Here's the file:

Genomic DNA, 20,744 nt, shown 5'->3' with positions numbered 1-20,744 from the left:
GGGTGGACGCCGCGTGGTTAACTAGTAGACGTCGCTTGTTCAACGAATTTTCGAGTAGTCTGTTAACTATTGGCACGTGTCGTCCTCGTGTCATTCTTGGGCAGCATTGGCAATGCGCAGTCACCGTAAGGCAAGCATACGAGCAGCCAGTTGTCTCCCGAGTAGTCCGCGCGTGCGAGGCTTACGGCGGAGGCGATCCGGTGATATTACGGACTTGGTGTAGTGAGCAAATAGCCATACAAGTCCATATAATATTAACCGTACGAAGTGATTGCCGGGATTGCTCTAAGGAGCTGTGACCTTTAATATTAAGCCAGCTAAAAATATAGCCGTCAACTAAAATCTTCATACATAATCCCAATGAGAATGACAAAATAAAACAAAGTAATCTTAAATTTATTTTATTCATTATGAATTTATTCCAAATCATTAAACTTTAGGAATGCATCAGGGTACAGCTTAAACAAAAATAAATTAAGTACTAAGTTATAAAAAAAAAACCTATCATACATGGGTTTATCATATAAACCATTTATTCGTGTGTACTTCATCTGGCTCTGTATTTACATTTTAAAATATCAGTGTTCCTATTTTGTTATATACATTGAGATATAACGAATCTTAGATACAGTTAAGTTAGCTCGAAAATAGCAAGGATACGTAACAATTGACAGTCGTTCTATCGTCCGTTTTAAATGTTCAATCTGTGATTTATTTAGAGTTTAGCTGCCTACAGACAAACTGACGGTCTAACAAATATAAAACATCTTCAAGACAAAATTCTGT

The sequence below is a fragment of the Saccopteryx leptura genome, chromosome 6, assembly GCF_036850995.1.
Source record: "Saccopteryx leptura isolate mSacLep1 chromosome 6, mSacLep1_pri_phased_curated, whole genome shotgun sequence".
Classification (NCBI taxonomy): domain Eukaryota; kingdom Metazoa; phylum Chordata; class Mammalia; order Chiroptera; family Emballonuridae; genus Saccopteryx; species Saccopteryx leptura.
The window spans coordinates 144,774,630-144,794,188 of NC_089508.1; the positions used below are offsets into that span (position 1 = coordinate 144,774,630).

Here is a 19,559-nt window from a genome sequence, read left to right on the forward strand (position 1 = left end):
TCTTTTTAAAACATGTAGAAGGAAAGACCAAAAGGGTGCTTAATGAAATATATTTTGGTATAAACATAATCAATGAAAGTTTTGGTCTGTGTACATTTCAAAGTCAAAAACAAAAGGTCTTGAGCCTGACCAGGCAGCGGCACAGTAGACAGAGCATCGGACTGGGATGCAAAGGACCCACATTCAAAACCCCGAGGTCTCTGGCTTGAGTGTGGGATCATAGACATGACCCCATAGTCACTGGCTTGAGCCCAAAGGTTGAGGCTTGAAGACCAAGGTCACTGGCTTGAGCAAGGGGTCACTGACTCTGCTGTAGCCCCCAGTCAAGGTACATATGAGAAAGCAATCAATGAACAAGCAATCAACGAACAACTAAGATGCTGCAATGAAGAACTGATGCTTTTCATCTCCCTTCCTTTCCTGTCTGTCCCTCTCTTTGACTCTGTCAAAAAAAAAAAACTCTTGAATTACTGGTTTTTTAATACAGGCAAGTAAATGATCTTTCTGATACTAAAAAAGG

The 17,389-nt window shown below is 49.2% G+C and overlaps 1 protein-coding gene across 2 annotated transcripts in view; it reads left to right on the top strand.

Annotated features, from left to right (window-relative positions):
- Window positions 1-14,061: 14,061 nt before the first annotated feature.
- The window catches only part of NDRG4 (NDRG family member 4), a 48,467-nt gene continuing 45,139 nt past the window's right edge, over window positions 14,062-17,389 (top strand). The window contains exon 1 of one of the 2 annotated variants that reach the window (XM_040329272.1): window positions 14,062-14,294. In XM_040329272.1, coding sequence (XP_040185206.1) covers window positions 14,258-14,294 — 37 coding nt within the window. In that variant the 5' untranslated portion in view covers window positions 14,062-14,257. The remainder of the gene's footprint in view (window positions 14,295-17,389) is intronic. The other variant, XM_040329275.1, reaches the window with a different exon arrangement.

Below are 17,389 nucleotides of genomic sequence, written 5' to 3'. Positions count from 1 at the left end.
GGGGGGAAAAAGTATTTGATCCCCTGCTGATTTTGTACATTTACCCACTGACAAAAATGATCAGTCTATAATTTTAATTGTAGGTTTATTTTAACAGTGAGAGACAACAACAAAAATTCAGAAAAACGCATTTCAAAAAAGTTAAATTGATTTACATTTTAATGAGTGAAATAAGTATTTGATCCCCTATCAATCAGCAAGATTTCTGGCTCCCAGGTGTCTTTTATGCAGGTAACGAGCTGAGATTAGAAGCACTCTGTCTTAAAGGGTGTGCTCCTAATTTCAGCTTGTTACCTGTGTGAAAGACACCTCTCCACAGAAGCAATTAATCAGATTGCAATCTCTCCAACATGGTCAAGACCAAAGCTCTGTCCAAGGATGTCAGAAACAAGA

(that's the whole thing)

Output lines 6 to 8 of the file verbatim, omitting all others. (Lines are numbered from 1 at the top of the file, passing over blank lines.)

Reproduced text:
The window spans coordinates 144,774,630-144,794,188 of NC_089508.1; the positions used below are offsets into that span (position 1 = coordinate 144,774,630).

Here is a 19,559-nt window from a genome sequence, read left to right on the forward strand (position 1 = left end):
TCTTTTTAAAACATGTAGAAGGAAAGACCAAAAGGGTGCTTAATGAAATATATTTTGGTATAAACATAATCAATGAAAGTTTTGGTCTGTGTACATTTCAAAGTCAAAAACAAAAGGTCTTGAGCCTGACCAGGCAGCGGCACAGTAGACAGAGCATCGGACTGGGATGCAAAGGACCCACATTCAAAACCCCGAGGTCTCTGGCTTGAGTGTGGGATCATAGACATGACCCCATAGTCACTGGCTTGAGCCCAAAGGTTGAGGCTTGAAGACCAAGGTCACTGGCTTGAGCAAGGGGTCACTGACTCTGCTGTAGCCCCCAGTCAAGGTACATATGAGAAAGCAATCAATGAACAAGCAATCAACGAACAACTAAGATGCTGCAATGAAGAACTGATGCTTTTCATCTCCCTTCCTTTCCTGTCTGTCCCTCTCTTTGACTCTGTCAAAAAAAAAAAACTCTTGAATTACTGGTTTTTTAATACAGGCAAGTAAATGATCTTTCTGATACTAAAAAAGG